Although maintaining a “one writer does all” solution may be all right for very small technical publications organizations, perpetuating the same writing process for a larger organization or an organization hoping to automate its publication process is wrong. One of the greatest benefits of XML is the possibility to automate production. In a larger department that can staff production specialists, you can truly separate content from format and allow your writers to concentrate on content accuracy, usability, and structure. Rather than taking weeks to properly format and “tweak” deliverables, the production process takes place separately from the writing process and take minutes rather than weeks.
Is there an interim solution?
For departments hoping to move to a full-scale content-management solution that includes automated publishing, FrameMaker 7.0 may be a logical interim step. Developing a validated Information Model and creating a DTD (or EDD) can be a long, painstaking process. Until your department can purchase the proper tools, you may want to develop and validate your process. Because FrameMaker still has all the publication capabilities your staff is used to, your deliverables can be created in the same way they have always been created.
Portability to Publishing Tools
Using FrameMaker 7.0, authors can create structured documents that validate against EDDs, but saved the content as a FrameMaker document. Authors can save content outside of FrameMaker as valid XML and later open and edit the XML using FrameMaker 7.0, but only after they’ve created an EDD.
If you’ve saved your content as XML from FrameMaker 7.0, you will also need to generate a DTD from FrameMaker 7.0 if you want to share your information with someone using another XML editor or validate your content during the publication process. An EDD will not work with any other XML editor or tool. But if your content is valid XML, any XML publishing utility with the proper style sheets can automatically process the XML generated with FrameMaker into deliverables.
FrameMaker 7.0 can also work as an interim publishing utility for departments that are too small to justify hiring a publication expert. Many departments have been leery of XML because they haven’t been sure how to create a quality print deliverable. With the ability to open an XML document in FrameMaker 7.0 and import (or create) styles, the main obstacle to XML print publication is gone.
Conversion from Unstructured FrameMaker to Structured FrameMaker
One of the strengths of FrameMaker 7.0 is the product’s ability to map and convert existing unstructured FrameMaker documents to XML. Conversion from unstructured FrameMaker to structured FrameMaker is a laborious task even with the most structured of content, but the process can be done without an extensive programming background, which is a huge bonus. Many companies make a lot of money converting documentation for departments because the departments do not have the programming expertise to do it themselves.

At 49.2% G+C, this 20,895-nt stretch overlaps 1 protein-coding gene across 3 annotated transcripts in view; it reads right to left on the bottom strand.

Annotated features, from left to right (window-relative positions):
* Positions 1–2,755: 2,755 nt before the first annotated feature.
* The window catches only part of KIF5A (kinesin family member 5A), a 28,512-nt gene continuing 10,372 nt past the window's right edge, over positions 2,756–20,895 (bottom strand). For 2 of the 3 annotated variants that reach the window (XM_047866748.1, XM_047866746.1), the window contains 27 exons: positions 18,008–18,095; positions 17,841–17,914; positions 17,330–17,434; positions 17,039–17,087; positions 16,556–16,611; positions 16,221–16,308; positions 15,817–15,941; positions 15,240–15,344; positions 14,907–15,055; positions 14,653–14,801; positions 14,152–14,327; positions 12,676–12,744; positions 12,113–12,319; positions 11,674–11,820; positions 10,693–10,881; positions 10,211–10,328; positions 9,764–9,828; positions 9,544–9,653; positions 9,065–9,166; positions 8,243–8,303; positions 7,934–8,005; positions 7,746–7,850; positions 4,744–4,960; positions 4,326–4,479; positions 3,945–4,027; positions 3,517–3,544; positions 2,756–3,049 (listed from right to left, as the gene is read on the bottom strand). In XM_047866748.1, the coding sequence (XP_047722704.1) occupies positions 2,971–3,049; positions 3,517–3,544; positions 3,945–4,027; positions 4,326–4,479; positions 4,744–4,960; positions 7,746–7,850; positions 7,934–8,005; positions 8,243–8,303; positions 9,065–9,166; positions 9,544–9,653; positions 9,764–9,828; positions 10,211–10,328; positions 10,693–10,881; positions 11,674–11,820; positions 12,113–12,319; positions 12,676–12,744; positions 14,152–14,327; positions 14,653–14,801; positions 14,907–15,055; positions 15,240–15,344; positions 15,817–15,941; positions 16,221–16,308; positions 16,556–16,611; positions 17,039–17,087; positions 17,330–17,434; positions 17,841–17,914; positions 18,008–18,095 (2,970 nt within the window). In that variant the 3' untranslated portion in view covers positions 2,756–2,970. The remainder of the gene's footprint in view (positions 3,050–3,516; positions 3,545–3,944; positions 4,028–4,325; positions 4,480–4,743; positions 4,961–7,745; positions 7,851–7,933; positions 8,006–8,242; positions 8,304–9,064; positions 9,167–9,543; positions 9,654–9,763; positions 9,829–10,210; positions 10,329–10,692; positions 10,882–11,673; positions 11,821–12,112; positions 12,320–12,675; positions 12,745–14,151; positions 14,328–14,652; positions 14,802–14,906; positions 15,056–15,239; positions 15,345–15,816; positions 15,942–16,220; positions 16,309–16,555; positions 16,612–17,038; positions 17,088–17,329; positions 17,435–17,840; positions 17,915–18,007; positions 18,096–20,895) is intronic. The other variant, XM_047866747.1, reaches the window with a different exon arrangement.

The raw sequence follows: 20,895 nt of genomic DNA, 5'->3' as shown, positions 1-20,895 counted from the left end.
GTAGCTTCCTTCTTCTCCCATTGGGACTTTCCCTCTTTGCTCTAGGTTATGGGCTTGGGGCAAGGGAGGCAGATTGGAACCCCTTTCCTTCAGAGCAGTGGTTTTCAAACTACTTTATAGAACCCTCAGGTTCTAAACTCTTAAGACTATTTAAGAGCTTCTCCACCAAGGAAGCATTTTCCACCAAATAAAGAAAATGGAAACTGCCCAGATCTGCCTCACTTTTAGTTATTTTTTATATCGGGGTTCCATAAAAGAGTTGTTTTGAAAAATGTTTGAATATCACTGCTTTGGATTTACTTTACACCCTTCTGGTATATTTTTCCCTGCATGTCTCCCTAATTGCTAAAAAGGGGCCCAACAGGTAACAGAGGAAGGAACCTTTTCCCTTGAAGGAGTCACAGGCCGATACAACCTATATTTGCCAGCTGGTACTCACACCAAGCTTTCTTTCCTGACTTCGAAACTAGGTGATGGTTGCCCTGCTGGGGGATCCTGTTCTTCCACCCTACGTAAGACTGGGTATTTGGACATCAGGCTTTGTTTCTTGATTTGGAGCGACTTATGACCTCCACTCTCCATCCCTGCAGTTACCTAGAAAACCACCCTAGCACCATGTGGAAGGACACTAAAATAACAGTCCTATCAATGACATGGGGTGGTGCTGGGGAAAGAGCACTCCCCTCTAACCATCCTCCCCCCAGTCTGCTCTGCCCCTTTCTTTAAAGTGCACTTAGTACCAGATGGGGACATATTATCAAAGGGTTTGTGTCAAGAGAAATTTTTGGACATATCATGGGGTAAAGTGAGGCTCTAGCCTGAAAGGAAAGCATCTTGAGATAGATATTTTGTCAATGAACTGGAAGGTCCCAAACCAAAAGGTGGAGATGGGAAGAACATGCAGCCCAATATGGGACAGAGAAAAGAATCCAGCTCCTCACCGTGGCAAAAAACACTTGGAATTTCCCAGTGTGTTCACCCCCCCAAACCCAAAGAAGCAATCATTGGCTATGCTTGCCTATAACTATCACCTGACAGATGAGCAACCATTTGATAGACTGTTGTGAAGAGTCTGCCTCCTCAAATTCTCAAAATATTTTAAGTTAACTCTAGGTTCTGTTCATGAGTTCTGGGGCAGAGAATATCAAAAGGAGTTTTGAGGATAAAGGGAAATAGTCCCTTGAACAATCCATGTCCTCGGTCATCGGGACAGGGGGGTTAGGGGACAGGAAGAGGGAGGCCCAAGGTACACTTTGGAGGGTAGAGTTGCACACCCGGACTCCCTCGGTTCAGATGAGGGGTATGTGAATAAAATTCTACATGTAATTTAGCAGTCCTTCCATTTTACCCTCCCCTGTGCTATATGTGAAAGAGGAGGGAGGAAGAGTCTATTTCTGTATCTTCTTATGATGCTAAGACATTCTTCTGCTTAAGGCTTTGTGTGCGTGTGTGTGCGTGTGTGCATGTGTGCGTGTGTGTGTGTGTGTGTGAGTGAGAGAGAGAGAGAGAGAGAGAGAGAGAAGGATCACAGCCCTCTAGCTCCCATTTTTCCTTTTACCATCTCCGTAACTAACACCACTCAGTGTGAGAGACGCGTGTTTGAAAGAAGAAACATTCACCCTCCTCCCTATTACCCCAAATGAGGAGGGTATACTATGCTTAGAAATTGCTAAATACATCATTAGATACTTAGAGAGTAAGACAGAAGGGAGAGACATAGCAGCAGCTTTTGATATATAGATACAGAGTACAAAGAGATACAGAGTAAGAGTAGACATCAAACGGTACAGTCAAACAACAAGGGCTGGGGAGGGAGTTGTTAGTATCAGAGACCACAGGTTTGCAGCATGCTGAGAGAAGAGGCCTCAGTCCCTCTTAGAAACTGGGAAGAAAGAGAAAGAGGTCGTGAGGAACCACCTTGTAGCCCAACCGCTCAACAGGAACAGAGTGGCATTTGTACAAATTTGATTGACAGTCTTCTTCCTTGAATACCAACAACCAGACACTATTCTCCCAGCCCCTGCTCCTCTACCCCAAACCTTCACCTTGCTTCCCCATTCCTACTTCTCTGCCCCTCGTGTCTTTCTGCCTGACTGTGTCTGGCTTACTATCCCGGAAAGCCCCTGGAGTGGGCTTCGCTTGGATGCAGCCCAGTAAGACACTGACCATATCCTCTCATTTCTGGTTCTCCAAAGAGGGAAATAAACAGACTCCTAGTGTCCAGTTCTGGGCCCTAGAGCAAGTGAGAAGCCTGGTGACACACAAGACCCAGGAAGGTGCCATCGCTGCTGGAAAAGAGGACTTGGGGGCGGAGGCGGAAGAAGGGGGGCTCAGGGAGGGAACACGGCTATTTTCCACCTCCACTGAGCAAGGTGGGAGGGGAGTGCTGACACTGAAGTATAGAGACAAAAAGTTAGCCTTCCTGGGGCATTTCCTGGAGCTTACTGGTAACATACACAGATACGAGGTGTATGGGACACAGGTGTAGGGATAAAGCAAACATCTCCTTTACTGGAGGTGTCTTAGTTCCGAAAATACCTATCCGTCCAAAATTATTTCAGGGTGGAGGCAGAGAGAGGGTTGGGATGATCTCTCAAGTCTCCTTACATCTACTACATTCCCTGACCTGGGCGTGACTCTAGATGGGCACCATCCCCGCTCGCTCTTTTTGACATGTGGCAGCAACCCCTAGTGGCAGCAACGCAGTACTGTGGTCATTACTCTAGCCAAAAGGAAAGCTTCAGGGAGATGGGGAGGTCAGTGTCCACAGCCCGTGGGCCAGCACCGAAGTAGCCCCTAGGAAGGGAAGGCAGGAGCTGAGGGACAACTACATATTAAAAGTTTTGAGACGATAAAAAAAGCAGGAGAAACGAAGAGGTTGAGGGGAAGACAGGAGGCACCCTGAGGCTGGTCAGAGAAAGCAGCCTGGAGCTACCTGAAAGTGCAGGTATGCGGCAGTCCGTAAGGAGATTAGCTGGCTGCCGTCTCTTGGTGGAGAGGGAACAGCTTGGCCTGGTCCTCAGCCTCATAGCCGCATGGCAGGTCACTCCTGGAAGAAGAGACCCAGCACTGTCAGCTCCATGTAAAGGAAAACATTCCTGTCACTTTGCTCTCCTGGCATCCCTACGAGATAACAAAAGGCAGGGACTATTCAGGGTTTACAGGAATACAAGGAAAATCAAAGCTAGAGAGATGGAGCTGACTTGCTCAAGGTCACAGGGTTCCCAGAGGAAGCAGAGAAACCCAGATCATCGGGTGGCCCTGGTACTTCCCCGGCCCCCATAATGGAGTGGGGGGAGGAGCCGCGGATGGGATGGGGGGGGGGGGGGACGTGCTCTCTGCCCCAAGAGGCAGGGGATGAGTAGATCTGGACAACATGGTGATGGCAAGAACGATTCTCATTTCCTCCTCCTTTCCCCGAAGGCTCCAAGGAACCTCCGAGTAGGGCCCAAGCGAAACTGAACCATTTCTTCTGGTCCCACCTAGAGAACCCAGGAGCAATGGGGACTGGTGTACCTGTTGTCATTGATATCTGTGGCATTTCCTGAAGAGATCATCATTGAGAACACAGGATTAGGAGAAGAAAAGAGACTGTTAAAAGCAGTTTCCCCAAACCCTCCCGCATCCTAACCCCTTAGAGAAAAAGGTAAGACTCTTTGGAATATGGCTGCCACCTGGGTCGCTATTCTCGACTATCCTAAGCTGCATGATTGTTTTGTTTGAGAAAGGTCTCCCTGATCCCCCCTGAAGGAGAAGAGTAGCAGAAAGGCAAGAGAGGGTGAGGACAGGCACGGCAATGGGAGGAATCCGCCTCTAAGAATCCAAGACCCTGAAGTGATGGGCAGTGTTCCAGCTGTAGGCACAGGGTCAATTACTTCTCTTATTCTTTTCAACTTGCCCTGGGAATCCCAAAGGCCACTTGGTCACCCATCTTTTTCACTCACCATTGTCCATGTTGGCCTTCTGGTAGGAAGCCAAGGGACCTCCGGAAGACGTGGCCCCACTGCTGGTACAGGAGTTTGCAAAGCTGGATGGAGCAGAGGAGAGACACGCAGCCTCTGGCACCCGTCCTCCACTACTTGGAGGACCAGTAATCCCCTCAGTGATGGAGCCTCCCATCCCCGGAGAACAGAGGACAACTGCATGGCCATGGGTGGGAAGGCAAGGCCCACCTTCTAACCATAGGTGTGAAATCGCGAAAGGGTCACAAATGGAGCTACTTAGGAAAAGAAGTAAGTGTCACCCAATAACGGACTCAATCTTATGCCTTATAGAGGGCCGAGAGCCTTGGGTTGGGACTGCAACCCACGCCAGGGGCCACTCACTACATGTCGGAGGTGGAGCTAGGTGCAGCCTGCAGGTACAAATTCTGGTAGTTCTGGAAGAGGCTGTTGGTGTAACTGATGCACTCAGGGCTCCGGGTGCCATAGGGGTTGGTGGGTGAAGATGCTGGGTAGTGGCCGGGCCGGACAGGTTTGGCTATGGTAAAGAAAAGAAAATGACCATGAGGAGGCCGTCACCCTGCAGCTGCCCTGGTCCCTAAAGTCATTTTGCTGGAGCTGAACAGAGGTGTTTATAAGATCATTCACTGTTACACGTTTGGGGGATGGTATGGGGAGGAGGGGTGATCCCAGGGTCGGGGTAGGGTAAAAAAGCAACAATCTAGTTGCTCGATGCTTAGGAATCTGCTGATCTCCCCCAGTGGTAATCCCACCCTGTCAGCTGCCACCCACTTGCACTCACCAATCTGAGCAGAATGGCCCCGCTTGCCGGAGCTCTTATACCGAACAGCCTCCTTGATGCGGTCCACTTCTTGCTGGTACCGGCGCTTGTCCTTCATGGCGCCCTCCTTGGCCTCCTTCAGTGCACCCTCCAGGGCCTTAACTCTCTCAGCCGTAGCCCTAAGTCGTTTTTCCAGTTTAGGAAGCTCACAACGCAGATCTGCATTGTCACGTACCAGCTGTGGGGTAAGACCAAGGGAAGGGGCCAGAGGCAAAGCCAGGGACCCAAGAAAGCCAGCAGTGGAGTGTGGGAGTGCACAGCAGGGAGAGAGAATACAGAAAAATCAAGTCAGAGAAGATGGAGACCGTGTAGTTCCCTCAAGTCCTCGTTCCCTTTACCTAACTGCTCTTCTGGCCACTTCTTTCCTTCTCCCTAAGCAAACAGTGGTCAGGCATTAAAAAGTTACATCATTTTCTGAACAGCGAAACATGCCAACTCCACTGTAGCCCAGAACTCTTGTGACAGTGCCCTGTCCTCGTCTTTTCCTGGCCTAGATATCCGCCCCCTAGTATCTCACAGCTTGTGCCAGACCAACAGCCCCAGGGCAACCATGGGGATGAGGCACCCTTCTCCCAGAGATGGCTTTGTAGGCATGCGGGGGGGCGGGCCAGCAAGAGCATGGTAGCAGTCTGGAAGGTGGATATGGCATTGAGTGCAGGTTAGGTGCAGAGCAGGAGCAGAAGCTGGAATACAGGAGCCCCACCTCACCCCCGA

Although it is possible to begin with an unstructured FrameMaker file with FrameMaker 7.0, import an EDD, and individually assign content to XML elements, it would take a lot of time and effort. To ease conversion, Adobe has created conversion tables that can map existing format tags in unstructured FrameMaker to XML structured tags.
You can also round-trip your content from FrameMaker 7.0 to valid XML so that the content is usable by other departments across the enterprise and then import the content back into FrameMaker 7.0.
Conversions of FrameMaker documents to XML are straightforward, although converting your existing content may be a mistake. Even the most structured information in FrameMaker will be useless as XML unless it is mapped to a well-conceived Information Model. Although FrameMaker can facilitate the conversion, the ease of conversion is still affected by badly structured content.
I often recommend that departments conduct a thorough analysis of their documentation before they decide what should be converted to XML. Not all documentation should be converted, and any new information should be written according to a well-conceived XML structure and an Information Model.
What Does It All Mean?
Like every product, FrameMaker 7.0 has its strengths and weaknesses, which must be evaluated in light of your reasons for migrating to XML (see the beginning of this article) and the weighted importance of how a tool will impact your staff, its integration into the publication process, and your need for conversion from unstructured FrameMaker. The good news is that FrameMaker 7.0 has a lot of functionality that is important to technical publications departments and the product is priced competitively with other document-centric XML editors.
1. Schemas will eventually replace DTDs as the standard.
2. Validation ensures that the writer has adhered to the pre-determined content structure.